Description and Biology
The tufted apple budworm moth, Platynota idaeusalis, is gray with reddish brown to dark brown markings and about 1/2 inch long. The hindwings are grayish brown to dark brown. It is called tufted because it has tufts of dark, raised scales on the fore wings. These moths have noticeable "snouts" (the labial palps) that are as long as the head and thorax combined. Tufted apple budworm caterpillars grow to about 5/8 inch and are green to brownish green. The head and the patch just behind the head are brown to dark brown, and the head is mottled. This species has a comb-like structure with five to eight teeth just above the anus. We have two generations per year. Tufted apple budworm moths are in flight from May to July and again in August to September. Females lay eggs in masses of about 100 eggs on the upper surface of leaves. Young caterpillars spin silk webbing under which they feed on the underside of a leaf usually along the midrib. Later instars feed within rolled, folded, or tied leaves. They pupate in a folded or rolled leaf. Tufted apple budworms overwinter as diapausing caterpillars in leaf litter. Increasing daylengths and warmer temperatures induce the caterpillars to molt into pupae. A new generation of moths emerges 6 to 28 days later.
The tufted apple budworm is a pest of apple, but also infests plants in at least 13 families including Euphorbiaceae (poinsettia). Ash, birch, blackberry, blackhaw, black walnut, blueberry, clover, dogwood, goldenrod, grape, ironweed, jack pine, leather flower, nightshade, osage orange, peach, raspberry, willow, are some of its other host plants. Evidently they are general feeders.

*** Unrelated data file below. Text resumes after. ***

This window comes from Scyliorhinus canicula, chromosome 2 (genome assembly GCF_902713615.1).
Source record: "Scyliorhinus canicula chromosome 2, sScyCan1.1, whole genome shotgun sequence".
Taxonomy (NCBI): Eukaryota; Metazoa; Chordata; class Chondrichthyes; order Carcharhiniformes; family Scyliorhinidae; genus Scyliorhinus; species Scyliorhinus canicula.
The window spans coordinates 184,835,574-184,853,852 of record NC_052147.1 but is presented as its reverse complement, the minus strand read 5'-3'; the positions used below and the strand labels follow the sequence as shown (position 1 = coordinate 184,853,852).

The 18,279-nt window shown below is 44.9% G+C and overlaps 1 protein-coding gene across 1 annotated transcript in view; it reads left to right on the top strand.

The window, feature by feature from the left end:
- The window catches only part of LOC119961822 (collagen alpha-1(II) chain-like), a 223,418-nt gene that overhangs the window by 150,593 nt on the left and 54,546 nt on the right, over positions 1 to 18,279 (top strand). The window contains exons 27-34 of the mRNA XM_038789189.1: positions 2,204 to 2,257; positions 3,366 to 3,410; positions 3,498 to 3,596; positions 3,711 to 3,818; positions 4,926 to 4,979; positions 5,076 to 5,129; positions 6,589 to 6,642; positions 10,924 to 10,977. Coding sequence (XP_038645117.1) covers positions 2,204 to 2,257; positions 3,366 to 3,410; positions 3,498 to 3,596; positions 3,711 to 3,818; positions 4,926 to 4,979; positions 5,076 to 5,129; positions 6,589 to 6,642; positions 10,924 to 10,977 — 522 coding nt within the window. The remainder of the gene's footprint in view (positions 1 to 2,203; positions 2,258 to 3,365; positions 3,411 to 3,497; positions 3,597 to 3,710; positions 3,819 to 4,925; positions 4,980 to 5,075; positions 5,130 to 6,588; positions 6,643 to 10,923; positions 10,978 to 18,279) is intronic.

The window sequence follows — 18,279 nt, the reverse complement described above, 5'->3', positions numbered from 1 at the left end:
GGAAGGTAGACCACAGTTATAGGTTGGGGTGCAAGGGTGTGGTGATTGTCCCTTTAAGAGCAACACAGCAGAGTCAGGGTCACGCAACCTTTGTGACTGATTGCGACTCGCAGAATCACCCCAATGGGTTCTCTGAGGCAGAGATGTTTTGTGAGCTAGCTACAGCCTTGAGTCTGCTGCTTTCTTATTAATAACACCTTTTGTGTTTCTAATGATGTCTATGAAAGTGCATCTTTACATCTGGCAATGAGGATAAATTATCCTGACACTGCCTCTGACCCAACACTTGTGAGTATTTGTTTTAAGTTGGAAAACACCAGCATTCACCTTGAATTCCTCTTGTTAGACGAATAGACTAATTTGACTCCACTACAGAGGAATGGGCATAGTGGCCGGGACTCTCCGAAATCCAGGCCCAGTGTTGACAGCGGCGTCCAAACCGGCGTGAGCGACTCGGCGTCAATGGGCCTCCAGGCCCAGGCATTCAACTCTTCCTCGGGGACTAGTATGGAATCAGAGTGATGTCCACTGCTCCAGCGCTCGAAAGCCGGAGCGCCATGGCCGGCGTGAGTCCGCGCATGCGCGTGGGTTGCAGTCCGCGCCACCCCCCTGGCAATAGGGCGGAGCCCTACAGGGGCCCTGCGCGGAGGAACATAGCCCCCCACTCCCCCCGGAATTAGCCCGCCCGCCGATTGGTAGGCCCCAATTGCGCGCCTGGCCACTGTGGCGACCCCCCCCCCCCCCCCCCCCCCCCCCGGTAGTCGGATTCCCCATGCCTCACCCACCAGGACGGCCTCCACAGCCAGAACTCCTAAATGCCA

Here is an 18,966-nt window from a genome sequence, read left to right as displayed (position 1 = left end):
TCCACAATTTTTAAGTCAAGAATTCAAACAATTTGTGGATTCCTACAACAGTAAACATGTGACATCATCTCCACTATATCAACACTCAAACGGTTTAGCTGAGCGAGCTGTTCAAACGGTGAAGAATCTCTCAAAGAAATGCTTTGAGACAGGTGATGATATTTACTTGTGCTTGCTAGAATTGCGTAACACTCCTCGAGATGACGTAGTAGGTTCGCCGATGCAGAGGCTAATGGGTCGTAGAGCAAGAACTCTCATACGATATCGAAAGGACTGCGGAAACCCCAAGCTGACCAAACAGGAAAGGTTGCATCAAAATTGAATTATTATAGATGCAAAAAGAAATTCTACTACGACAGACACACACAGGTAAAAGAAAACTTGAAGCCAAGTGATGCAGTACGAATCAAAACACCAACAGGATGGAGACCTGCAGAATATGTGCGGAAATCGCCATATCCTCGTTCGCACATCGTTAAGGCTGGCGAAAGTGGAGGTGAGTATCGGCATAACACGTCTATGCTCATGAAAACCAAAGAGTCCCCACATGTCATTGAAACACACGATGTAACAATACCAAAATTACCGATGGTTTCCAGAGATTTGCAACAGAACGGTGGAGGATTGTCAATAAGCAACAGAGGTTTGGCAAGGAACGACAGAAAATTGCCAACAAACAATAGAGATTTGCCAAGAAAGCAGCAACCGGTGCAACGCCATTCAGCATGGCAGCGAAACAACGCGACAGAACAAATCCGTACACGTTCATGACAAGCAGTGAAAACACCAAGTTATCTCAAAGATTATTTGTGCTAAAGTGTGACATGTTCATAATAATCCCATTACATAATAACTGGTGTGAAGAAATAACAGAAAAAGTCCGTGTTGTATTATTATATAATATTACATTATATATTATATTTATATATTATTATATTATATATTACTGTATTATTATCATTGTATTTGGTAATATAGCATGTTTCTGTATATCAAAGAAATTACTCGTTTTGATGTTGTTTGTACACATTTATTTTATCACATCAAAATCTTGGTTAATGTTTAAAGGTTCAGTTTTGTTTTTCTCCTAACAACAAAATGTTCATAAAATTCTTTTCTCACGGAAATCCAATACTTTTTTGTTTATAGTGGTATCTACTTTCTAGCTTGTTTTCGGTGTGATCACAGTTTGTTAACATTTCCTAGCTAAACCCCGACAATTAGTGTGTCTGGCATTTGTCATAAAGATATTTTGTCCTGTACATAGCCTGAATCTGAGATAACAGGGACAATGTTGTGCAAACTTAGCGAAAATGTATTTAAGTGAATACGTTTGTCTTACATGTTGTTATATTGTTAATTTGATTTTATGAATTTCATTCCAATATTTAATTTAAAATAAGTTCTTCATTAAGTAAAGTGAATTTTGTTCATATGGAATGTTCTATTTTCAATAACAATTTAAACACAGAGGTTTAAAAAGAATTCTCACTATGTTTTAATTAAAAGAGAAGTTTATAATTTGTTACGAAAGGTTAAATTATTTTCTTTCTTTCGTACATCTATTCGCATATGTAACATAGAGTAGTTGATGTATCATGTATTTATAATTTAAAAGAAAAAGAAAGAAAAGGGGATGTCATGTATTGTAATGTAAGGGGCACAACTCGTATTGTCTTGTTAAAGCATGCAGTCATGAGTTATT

Because tufted apple budworms usually hide in their webbing, it would be best to use a pyrethroid insecticide because pyrethroids have a long residual life. (Pyrethroids labeled for residential landscapes are available in the garden section of big box stores and in nurseries and plant centers.) When the budworms emerge from their webbing to cut leaves and drag them back to feed, they then encounter the pesticide residue on the leaf fragments if the pesticide has a long enough residual life (most pyrethroids do).
- Diapause in Platynota idaeusalis (Lepidoptera: Tortricidae): Effects of Temperature, Photoperiod, and Time of Inoculation in the Field on Diapause Termination. Boyne J. V, et al. 1985. Environmental Entomology14(6): 790–796.
- Larvae of the North American Tortricinae (Lepidoptera: Tortricidae). MacKay, M. R. 1962. The Canadian Entomologist Supplement 28: 1-182.
- The bionomics of the tufted apple budmoth, Platynota idaeusalis in Michigan. Hogmire, H. W. and A. J. Howitt. 1979. Annals of the Entomological Society of America. 72: 121-126.
- Platynota idaeusalis. Tortricids of Agricultural Importance. Gilligan T. M. and M. E. Epstein. 2014 (update). Colorado State University.
- Tortricid fauna of apple in New York (Lepidoptera: Tortricidae); including an account of apple's occurrence in the state, especially as a naturalized plant. Chapman, P. J. and S. E. Lienk. 1971. Spec. Publ. Geneva, NY: New York State Agricultural Experiment Station. 122 pp.
- Extension Plant Pathology Publications and Factsheets
- Horticultural Science Publications
- North Carolina Agricultural Chemicals Manual
For assistance with a specific problem, contact your local N.C. Cooperative Extension Center.
This Factsheet has not been peer reviewed.
Publication date: Jan. 21, 2019
Revised: Nov. 4, 2023
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